On the one hand, the draft law would result in a savings compared to the current situation, in which the state props up the owners of residential hotels by paying above-market rents through its housing benefits for accommodation in substandard quarters. On the other hand, the draft law would close off a way for the public budget to be tunnelled by those who have conquered this segment of the rental housing market.
When "protecting the traditional family" begins and ends with attacking Prague Pride
The discussion about social housing doesn't just afford us the opportunity to nab the creators and disseminators of such hoaxes in the act, many of whom are among the ranks of the past and present governing parties. It also gives us the opportunity to recall that ANO and KDU-ČSL function as random generators of moral panics without adhering to any coherent ideology of their own.
Czech Regional Development Minister Karla Šlechtová (ANO) was one of the first to stand against the new concept for this law by alleging the Czech Republic would return "to the conditions of actual socialism" if the law were to be adopted. This is the same Karla Šlechtová who, six months ago, wanted to expropriate and nationalize the entirety of the real estate at Prague Castle, including church-owned private property there.
Now she is leading an "anti-socialist" crusade against a housing model that has functioned for decades in West European countries. For the Christian Democrats, on the other hand, "protection of the traditional family" is only interesting if they can use it to harass all the untraditional families here.
One of the most frequent reasons children are removed from their biological parents in the Czech Republic is in fact because the family has lost its housing - the most frequent reason in general is poverty overall, despite the fact that the Czech Supreme Court ruled such practices illegal six years ago. Social apartment units could keep dozens or even hundreds of families together who will fall apart without them - but the Christian Democrats have neither ears to hear nor eyes to see.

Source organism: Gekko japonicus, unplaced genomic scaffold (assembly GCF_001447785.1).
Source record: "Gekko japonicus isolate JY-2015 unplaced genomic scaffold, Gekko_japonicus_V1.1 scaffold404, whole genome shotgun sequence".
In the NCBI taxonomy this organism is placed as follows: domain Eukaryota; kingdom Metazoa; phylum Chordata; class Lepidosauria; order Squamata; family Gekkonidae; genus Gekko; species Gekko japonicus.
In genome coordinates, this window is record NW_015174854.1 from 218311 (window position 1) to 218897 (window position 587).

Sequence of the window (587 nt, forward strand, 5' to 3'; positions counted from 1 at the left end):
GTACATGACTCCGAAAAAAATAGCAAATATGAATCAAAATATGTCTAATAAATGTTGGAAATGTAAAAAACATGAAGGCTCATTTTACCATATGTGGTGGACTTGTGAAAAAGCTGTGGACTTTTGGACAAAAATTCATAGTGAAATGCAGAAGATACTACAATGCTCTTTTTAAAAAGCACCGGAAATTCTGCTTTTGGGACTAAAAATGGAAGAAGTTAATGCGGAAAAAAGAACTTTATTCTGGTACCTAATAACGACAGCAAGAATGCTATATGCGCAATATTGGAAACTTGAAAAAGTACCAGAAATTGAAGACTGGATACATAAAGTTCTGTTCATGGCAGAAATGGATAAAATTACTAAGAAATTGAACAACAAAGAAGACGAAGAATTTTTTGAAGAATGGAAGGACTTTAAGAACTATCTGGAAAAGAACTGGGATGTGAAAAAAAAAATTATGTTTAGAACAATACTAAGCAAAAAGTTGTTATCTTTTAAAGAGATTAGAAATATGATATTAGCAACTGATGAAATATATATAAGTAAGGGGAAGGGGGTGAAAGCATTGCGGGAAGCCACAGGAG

A party that has emblazoned its shield with the ideas of protecting human dignity and human life is now torpedoing a law that could reduce the numbers of people dying each winter in the streets, as they are doing right now: From Friday, 6 January 2016 to Sunday, 8 January 2016 at least six people died on the street here. Maybe not all of them would have been able to access social housing or fulfill the conditions for it.
Those lives have now ended, though, because of this dogma that housing must be earned. What, then, is to be done?
Now, in January, give anybody you see living on the street money for a hostel or book them a bed through the website of the Salvation Army. When it comes time to vote in October, remember that Jan Bartošek and Pavel Bělobrádek have now shown their true faces.
The Christian Democrats, in their campaign, will attempt to attract the idealists by using [former Czech Prime Minister] Petr Pithart, and to attract the conservatives by projecting the image of a calm force that cares about families. On the contrary: Their policies will send many more "Czech children" to foster care than the demonized Norwegian child protection service ever has.
This article was written for news server finmag.penize.cz.